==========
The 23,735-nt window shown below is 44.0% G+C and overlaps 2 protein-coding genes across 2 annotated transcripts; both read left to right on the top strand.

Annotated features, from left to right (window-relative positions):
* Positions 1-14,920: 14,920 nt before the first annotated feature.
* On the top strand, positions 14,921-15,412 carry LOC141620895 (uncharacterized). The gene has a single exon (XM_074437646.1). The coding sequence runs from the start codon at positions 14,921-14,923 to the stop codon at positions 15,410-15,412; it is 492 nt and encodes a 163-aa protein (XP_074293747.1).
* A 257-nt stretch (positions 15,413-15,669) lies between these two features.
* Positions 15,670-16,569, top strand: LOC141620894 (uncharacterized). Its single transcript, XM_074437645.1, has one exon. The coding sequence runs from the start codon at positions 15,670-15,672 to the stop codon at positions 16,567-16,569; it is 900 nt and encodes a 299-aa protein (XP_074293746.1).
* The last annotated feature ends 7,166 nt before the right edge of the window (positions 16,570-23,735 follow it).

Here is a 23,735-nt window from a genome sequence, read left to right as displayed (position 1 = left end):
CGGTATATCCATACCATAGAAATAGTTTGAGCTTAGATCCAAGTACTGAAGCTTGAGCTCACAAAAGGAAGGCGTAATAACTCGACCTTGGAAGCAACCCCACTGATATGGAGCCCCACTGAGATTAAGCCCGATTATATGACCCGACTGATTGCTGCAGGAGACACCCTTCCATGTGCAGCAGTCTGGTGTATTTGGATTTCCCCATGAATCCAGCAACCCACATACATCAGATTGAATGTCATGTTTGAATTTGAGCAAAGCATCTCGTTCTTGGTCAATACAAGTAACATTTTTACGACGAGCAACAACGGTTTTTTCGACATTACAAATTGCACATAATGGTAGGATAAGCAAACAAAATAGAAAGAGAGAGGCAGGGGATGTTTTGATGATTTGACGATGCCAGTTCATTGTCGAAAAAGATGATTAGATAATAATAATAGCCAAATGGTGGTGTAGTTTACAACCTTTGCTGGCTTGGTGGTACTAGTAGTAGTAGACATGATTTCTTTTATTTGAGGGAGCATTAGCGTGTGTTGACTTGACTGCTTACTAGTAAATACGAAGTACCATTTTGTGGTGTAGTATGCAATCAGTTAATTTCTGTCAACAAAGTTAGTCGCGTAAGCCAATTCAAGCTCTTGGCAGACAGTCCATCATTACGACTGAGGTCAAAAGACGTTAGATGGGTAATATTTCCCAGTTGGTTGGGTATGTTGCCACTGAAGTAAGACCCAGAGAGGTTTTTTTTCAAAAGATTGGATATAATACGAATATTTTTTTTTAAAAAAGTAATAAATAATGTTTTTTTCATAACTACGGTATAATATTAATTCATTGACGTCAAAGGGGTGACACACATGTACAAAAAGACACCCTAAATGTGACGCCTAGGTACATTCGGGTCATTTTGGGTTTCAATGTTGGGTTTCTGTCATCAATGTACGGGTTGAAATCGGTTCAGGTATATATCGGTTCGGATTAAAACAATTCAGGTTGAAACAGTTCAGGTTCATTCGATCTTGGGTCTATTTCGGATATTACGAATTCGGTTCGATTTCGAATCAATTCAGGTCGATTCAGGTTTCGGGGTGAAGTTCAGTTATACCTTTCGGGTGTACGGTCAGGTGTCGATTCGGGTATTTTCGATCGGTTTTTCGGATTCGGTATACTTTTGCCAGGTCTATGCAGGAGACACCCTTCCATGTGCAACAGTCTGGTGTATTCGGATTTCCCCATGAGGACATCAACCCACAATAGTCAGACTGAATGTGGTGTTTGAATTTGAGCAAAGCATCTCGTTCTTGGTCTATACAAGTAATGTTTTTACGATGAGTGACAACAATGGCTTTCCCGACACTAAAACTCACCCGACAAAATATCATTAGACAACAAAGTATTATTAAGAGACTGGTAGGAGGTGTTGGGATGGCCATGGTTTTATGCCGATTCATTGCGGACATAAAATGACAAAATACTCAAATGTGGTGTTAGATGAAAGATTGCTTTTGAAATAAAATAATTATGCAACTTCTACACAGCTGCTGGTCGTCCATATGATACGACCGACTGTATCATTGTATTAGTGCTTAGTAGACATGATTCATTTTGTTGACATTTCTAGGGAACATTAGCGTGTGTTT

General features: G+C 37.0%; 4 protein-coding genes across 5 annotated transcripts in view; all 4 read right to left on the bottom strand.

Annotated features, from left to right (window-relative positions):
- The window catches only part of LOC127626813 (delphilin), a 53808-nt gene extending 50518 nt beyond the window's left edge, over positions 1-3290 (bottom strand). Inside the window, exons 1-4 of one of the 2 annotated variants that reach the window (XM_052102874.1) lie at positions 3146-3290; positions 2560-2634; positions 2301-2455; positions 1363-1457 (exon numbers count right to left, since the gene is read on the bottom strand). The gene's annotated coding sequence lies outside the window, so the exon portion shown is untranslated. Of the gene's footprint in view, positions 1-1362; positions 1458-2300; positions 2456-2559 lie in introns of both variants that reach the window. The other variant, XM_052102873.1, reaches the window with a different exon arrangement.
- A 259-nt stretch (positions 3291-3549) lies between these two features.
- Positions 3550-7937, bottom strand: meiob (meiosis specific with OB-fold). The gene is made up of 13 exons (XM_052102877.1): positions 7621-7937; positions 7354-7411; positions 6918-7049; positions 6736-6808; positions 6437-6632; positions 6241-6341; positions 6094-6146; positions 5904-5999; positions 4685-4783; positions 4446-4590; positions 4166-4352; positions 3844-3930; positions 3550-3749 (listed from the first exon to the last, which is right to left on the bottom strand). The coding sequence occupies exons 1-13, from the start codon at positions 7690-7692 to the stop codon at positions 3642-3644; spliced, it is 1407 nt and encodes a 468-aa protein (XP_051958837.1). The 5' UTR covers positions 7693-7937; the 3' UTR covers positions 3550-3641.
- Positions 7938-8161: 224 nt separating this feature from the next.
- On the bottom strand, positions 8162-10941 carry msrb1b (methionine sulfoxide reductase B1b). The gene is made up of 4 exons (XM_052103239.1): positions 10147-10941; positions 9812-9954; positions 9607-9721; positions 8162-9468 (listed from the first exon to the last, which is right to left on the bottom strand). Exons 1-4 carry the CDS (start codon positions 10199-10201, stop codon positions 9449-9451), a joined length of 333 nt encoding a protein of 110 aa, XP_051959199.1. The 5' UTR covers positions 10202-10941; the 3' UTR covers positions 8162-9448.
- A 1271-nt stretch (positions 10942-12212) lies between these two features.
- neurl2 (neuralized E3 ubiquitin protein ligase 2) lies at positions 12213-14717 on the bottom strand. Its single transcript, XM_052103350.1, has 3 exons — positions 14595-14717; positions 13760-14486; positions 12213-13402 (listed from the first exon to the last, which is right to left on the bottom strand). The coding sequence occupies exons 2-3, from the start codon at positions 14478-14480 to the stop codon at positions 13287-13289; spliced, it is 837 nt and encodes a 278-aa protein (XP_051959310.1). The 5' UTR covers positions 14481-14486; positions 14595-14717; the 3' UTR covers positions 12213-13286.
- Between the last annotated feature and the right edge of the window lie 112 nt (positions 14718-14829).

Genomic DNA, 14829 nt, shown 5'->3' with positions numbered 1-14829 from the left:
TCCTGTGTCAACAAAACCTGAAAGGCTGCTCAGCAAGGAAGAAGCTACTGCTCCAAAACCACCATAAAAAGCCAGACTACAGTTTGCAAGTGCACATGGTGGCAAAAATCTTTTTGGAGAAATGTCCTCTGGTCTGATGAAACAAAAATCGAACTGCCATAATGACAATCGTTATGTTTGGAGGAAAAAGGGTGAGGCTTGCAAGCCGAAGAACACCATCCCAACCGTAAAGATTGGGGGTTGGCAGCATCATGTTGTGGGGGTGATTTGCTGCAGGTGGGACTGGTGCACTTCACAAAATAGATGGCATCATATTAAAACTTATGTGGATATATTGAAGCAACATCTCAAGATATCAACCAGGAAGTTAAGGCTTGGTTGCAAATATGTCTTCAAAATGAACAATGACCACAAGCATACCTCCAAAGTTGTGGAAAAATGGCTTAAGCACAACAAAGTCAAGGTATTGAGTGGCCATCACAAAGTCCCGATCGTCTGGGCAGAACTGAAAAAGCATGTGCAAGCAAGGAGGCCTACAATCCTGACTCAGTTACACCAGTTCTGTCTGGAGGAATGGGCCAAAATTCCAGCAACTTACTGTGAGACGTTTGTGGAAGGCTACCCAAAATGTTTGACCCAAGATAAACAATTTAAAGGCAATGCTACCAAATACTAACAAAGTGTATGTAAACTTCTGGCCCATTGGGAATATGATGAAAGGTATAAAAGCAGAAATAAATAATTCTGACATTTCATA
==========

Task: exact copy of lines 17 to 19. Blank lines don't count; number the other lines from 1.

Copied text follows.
- A 1271-nt stretch (positions 10942-12212) lies between these two features.
- neurl2 (neuralized E3 ubiquitin protein ligase 2) lies at positions 12213-14717 on the bottom strand. Its single transcript, XM_052103350.1, has 3 exons — positions 14595-14717; positions 13760-14486; positions 12213-13402 (listed from the first exon to the last, which is right to left on the bottom strand). The coding sequence occupies exons 2-3, from the start codon at positions 14478-14480 to the stop codon at positions 13287-13289; spliced, it is 837 nt and encodes a 278-aa protein (XP_051959310.1). The 5' UTR covers positions 14481-14486; positions 14595-14717; the 3' UTR covers positions 12213-13286.
- Between the last annotated feature and the right edge of the window lie 112 nt (positions 14718-14829).